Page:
UK Politics: Govt to pump nearly £1.6bn into arts and culture sector

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Theatres have been forced to close during lockdown
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The government will invest £1.57 billion to help arts and culture venues avoid closures as a result of the coronavirus pandemic. Tradefair brings you the latest from UK politics...

This money will help safeguard the sector for future generations."

- Boris Johnson

Boris Johnson has announced government investment of £1.57 billion to help arts, culture and heritage venues like theatres, galleries and museums cope with the impact of the coronavirus crisis.

The money will come in the form of grants and loans designed to "help safeguard the sector for future generations", the prime minister said.

It comes after a weekend of reopenings in England, with venues including pubs, restaurants and cinemas given permission to start welcoming customers again from July 4.

Safeguarding the sector

Culture secretary Oliver Dowden said the newly announced support package is comprised entirely of "new money" and will help "crown jewel" venues like the Royal Albert Hall, as well as local institutions across the UK.

Applicants will have to demonstrate their contribution to wider economic growth to access a grant or loan.

Arts and culture industry representatives have warned that the restrictions and closures created by the pandemic have left many venues on the brink of financial collapse.

Adrian Vinken, chief executive of the Theatre Royal in Plymouth, told BBC Radio 4's Today programme he couldn't say if the new financial support would be enough to stop up to 100 jobs being lost at his venue.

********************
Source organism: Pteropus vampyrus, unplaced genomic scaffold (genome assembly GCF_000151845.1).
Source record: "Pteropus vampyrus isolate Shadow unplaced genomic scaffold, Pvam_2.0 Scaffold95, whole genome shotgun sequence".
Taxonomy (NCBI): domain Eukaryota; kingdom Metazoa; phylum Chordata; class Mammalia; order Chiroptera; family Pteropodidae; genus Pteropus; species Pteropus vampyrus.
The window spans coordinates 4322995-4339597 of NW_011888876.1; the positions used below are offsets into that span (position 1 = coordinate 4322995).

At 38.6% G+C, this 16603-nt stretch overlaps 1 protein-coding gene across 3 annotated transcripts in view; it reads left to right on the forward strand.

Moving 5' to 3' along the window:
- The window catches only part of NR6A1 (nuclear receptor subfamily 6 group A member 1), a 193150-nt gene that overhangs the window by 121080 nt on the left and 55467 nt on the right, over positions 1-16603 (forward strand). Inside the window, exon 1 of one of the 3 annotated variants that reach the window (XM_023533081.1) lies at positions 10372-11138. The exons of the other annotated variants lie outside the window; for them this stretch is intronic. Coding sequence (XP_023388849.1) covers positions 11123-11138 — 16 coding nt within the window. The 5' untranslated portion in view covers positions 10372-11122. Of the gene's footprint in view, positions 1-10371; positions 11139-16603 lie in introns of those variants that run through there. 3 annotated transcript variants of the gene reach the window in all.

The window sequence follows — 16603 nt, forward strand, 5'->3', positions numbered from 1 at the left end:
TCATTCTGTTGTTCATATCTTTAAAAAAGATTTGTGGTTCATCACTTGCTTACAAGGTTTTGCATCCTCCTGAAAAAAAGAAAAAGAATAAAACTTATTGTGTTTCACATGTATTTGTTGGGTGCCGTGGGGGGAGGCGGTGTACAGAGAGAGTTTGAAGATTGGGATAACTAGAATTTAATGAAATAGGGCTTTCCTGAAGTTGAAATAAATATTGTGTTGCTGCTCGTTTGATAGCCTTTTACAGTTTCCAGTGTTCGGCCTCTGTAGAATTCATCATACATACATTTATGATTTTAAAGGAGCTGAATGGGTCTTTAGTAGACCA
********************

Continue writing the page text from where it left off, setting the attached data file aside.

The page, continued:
According to the government, the package represents the "biggest ever one-off investment in UK culture".

Johnson said: "This money will help safeguard the sector for future generations, ensuring arts groups and venues across the UK can stay afloat and support their staff whilst their doors remain closed and curtains remain down."

The government is yet to confirm detailed plans for the reopening of performing arts venues.

'Biggest step yet'

The latest step in the easing of the coronavirus lockdown in England on Saturday saw businesses like pubs, restaurants and cinemas welcoming customers back for the first time in more than three months.

Johnson described it as the "biggest step yet on the road to recovery". However, he also warned of the risks associated with the public becoming complacent about social distancing, adding that he would "not hesitate" to reintroduce restrictions if there is a second spike in Covid-19 cases.

"The success of these businesses, the livelihoods of those who rely on them and ultimately the economic health of the whole country is dependent on every single one of us acting responsibly," the prime minister said.

England's chief medical officer, Prof Chris Whitty, warned of the inherent risk of the virus spreading in settings like pubs and restaurants.

"There's no doubt these are environments whose principal job it is to bring people together. That's a great thing to do socially, but it's also a great thing from the virus's point of view," he said.

In the event that the easing of restrictions leads to fresh coronavirus outbreaks, Johnson said the government would respond with "targeted" local actions like data monitoring, testing and possibly regional lockdowns, rather than "blanket" national measures.

Reopening reinvigorates FTSE

Stock markets responded positively to the reopening of businesses across England over the weekend. The FTSE 100 recovered from its 1.5% drop on Friday with a jump of more than 2% at the start of trading today.

There were similar trends in Europe, with the CAC 40 in France up by more than 1.8% towards the end of the morning session and Germany's DAX index rising by 2%.

Markets rose despite the acceleration of the coronavirus outbreak around the world. In the US, states like Florida and Texas were forced to put the brakes on their plans to reopen as the number of confirmed virus cases continued to increase.

Jeffrey Halley, senior market analyst at currency firm Oanda, said: "Financial markets have long shown a herd immunity to the Covid-19 pandemic, although the headlines across the weekend gave no solace to the real world."

Market futures indicated a higher opening on Wall Street, which was closed on Friday ahead of the July 4 holiday.

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